The jaw assembly 2 contains a pair of jaws 10 pivotally attached to a housing 11. The jaw 10 may contain any number of opposable parts that open and close to hold the sewing cloth or ply. The jaw assembly may be actuated mechanically, electronically or a combination of both, and may be any type of construction or means for holding and releasing a piece of cloth, including a clamp or pincer. One such assembly that includes a jaw, and the operation of that assembly, are described in U.S. Pat. Nos. 4,819,926 and 4,784,381, whose teachings are incorporated herein.
The lifting assembly 3 contains a sleeve pick up blade 12 mounted to a base 13 that is attached to a rod 14. The sleeve pick up blade may comprise one or more elongated blades which in cooperation with the rod 14 function to push a piece of cloth toward the jaw assembly 2. The rod functions as a piston, and is attached within a housing 15 such that when the rod 14 reciprocates it carries the sleeve blade 12 towards and away from the jaw assembly 2. The lifting assembly may be constructed in any manner to achieve these functions, and one such assembly and its operation with a jaw assembly are described in U.S. Pat. Nos. 4,819,926 and 4,784,381. An adjustable block 16 functions as a support bed for the conveyor belt 4, and if necessary, assists to guide the sleeve blade 12 toward the jaw assembly.
While the present invention is described here in the context of a jaw assembly and lifting assembly, equivalent cloth pick up means and lifting means are contemplated. For example, a claw or pincer may be attached to an arm located above the conveyor. The arm and claw would be activated at the appropriate time and pick up the cloth. The pick up function could also be accomplished by pneumatic means located above the conveyor belt.
A forward air blower 17 is attached to a base 18 and functions as a means for separating plies. A rear air blower 19 is attached to a base 20 and functions as a means for uncurling the leading edge of a ply. Each of the blowers 17, 19 extend horizontally over the width of the conveyor belt 4 and contain one or more air Jet nozzles (not shown). As shown by the dotted lines in FIG. 1, the nozzles direct the air jets toward the area below the jaw assembly 2. The front and rear blowers 17, 19, the sensor 5, the Jaw assembly 2, the lifting assembly 3 and the motor that drives the conveyor belt 4 may be connected to a central processing unit which monitors the location of a piece of cloth on the conveyor belt 4 and transmits signals between each of the above parts and operations so that the piece of cloth is picked up, turned, aligned and folded at the appropriate time.
The block diagram in FIG. 2 illustrates the operation of the handling device shown in FIG. 1. The operation is illustrated in four Stages, A, B, C and D, where the line of feed (LOF) is from right to left. In Stage A the a sleeve cloth 21 is shown resting on a plurality of spaced apart conveyor belts 4 at a position where the leading edge 22 is detected by the sensor 5. When the leading edge 22 passes below the sensor 5 a signal is generated by the sensor 5 which signals a counter, such as a shaft encoder, to begin counting pulses.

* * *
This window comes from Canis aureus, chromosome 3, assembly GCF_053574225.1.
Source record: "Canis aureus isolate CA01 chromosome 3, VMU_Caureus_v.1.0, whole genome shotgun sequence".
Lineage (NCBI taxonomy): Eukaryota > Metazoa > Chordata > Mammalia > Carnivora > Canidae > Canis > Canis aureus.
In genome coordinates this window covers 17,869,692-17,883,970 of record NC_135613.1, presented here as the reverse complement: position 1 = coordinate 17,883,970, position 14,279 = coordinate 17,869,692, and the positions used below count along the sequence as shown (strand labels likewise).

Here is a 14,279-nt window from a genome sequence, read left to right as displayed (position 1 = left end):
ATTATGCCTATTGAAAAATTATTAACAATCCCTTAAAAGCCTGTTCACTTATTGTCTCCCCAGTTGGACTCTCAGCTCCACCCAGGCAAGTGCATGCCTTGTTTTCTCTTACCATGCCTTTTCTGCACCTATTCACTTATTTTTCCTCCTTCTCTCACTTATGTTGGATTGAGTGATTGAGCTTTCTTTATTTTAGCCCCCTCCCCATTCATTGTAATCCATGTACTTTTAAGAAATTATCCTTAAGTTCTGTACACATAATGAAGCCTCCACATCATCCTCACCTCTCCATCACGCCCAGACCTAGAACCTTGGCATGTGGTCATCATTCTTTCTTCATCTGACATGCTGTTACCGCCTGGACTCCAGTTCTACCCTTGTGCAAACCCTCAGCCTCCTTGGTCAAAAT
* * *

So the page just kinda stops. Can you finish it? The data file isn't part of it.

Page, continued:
The invention is not limited to pulse counting, and may comprise any means for monitoring the position of the cloth on the conveyor belt and controlling the lifting and folding operation. Such means may be mechanical, and may include digital motors and mechanical registration and encoder units, and may be computerized, and include central processing units which receive and transmit signals to actuate and stop the various operations and parts. Such means may also include a timer, a constant clock signal or a pulse counter, alone or in any combination.
In Stage B, the jaw 10 is in the open position. As the leading edge 22 of the sleeve 21 passes under the pick up jaw assembly 2, the lifting assembly 3 is actuated at a predetermined pulse count, causing sleeve blade 12 to lift upwards and push the front portion of the sleeve 21 into the open jaw 10 of the jaw assembly. When more than two conveyor belts are used, the blade 12 may contain a number of extensions which contact the sleeve by passing through the spaces between the conveyor belts.
When the sleeve 21 is received, the jaw 10 closes on the front portion of the sleeve 21. The jaw can be actuated by mechanical or electrical means. In the case of mechanical action, the jaw assembly 2 may be constructed with a ball and spring arrangement which bear against the inside portion of the jaw 10 as disclosed in U.S. Pat. Nos. 4,819,926 and 4,784,381. The action of the blade 12 opens and closes the jaw 10 upon contact with, and then immediate retraction from, the jaw assembly 2. In the case of electrical action, the jaw assembly may be outfitted with a switch and motor which can be actuated by signals to open and close the jaw at the appropriate time.